4 Steps to Help Middle Market CEOs Face Reality and Change Course
In the first part of this article, I discussed the reality that creating and building a business to scale is not an easy feat. As an entrepreneur you're not alone. Most will make the same types of mistakes.
To change the course of your business, the first step as a Founder or CEO is to admit you may be wrong. This will lead to reflecting on long standing beliefs that might be preventing your growth.
To aid the growth of your middle market company, I have detailed four steps that will help you face reality and get back on the right path to success.
4 Steps to Help Middle Market CEOs Change Their Business
Step 1: Question what has never before been questioned
Unquestioned views are what inhibit business innovation. The CEO fails to ask herself the most challenging questions - well before bankers, investors or customers start to ask them. Questions like: Why are inventories so high? Why are product lines so complex? Are distribution channels too rigid to meet customer demands? Asking these questions pro-actively is part of the process of letting no assumption go unquestioned.
Step 2: Get new data
The CEO’s direct reports (and even employees who haven’t previously been in the inner circle) need to be engaged to gather new data. It will be their ticket to take part in a discussion of the company’s identity and direction. The goal should be to build a new, robust fact base, organized around categories like customers and competitors. Get employees to contribute insights - such as why the company’s new products are not in as much demand by the market as the business plan projected.
Step 3: Innovate, innovate, innovate
While we may all be tired of hearing about “thinking outside the box,” it’s still indispensable to getting past those beliefs that are self-limiting and holding the company back. The CEO and executive team must look beyond the current business of the company to see what other industries are doing in market or product innovation. As an example, grocery stores have increasingly embraced the “home meal replacement market”, adding rotisserie chickens and pre-made salads. But are they thinking beyond their industry or are they still thinking like grocers? If they are really thinking like food service innovators, wouldn’t a grocery store put in a drive-thru window? Think of innovations that show up in products; processes, and business concepts: Black and Decker’s snake light product, Wal-Mart’s cross-docking process or Zip Car’s lot-free rental business.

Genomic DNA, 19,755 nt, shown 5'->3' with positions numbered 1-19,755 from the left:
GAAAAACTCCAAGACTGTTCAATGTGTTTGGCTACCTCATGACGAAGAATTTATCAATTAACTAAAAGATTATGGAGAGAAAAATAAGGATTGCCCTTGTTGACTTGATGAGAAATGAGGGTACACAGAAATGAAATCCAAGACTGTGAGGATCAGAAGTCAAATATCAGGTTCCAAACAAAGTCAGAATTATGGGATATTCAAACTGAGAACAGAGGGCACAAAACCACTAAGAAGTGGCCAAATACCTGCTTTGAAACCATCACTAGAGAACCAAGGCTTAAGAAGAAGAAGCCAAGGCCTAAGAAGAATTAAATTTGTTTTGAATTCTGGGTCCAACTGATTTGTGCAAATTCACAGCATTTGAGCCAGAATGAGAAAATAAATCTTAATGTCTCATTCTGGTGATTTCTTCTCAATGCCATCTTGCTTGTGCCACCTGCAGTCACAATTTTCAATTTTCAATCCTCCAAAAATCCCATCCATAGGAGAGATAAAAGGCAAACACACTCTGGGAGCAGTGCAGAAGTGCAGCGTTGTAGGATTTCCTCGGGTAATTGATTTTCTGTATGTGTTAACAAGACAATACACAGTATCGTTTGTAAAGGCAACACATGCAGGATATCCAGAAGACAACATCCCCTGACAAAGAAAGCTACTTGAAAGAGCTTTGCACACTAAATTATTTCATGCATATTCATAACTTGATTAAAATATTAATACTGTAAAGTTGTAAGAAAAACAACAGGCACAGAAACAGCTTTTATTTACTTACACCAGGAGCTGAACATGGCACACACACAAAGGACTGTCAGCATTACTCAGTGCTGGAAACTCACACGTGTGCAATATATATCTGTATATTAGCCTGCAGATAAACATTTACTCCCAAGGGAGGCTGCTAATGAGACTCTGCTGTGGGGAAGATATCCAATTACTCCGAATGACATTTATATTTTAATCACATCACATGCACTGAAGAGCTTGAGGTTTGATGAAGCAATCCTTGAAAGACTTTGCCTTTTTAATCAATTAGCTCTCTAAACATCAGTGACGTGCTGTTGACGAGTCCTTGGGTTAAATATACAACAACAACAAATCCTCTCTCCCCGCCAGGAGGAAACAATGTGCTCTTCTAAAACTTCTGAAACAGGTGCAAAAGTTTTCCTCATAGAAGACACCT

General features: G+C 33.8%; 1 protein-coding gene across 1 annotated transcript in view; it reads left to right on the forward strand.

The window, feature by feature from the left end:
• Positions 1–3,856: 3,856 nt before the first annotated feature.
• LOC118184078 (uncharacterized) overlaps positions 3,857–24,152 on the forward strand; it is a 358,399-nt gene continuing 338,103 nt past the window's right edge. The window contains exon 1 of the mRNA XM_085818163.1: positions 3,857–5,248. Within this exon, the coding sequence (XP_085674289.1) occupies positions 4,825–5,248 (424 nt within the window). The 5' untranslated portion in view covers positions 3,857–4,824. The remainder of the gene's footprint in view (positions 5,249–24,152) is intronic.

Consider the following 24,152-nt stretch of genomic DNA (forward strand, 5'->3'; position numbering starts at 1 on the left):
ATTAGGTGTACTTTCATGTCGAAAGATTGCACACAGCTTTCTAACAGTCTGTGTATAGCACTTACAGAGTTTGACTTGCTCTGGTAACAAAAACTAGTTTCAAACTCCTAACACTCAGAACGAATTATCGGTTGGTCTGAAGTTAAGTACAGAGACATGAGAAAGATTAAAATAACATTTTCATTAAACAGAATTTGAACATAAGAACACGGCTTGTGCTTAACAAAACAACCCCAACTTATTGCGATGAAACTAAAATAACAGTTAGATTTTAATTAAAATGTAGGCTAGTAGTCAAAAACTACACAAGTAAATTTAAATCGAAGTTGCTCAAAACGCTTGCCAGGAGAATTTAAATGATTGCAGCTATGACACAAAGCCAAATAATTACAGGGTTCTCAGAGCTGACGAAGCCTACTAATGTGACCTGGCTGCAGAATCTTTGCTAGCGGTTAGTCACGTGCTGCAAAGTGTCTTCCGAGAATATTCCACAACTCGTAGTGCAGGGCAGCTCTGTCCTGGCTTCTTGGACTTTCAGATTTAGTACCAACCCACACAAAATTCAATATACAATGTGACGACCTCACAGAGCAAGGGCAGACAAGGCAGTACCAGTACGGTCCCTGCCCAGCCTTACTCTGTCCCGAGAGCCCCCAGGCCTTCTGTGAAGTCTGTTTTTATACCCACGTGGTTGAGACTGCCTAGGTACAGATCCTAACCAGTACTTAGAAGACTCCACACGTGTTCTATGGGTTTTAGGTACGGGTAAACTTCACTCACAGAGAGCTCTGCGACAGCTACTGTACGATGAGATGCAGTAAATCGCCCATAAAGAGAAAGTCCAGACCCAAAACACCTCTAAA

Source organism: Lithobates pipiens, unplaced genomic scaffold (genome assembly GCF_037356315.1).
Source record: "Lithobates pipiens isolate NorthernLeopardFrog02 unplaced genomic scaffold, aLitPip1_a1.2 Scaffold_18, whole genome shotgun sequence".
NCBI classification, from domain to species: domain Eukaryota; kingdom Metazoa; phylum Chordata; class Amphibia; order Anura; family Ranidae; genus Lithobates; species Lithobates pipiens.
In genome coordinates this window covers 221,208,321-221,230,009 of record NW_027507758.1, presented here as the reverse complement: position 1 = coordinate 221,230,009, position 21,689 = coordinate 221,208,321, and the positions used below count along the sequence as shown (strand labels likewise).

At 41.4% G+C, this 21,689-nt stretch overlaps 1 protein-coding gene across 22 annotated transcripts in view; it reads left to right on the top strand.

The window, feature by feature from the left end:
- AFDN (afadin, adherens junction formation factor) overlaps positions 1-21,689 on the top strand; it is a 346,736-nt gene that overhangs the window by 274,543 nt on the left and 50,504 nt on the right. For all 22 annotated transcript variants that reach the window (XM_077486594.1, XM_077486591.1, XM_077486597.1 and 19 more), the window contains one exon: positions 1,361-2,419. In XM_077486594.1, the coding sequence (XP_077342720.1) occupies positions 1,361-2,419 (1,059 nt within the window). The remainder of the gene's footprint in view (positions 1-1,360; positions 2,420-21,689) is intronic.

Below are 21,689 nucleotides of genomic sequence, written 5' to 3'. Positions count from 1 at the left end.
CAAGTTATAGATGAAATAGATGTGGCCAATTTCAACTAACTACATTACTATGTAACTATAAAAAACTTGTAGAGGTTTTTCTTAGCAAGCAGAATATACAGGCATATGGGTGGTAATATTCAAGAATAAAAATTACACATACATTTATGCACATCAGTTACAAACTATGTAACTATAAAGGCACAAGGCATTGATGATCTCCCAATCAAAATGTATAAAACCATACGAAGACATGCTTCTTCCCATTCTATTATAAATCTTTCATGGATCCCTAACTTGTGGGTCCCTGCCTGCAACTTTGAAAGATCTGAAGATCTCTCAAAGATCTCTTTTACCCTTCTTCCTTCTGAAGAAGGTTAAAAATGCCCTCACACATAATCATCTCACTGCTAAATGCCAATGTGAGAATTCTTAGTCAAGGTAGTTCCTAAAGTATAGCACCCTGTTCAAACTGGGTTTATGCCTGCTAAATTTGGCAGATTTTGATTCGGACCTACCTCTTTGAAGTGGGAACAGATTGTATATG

Now check the company’s track record on innovation. What was the last major change in the fulfillment process? What was the last product, service or business the company brought to market? How soon is the next one coming?
Step 4: Lose your fear of looking inconsistent
It’s time to face painful truths. It can be discouraging, even humiliating for entrepreneurs to face the fact that what they have believed - and had led investors, employees, and customers to believe - is not in fact the case. The CEO must clearly and compellingly explain why the company needs to change direction. Because there is new evidence about customer needs that suggests that the company needs to revamp products? Because social media marketing is replacing traditional advertising as the way to reach certain demographic groups? Because a new competitor can serve a segment of the market more efficiently?
However jarring the recognition that the company has to change course, there is a good chance that stakeholders will be more impressed than dismayed, once they see that the entrepreneur who created the company is receptive to new facts.
Search your soul/save your company
Change is hard. Change that involves giving up long held convictions is really hard. But doing so can be what saves the business, putting it on course toward renewed growth and profitability, toward achieving its potential. Honest CEO soul searching - without pre-conditions - is the first step.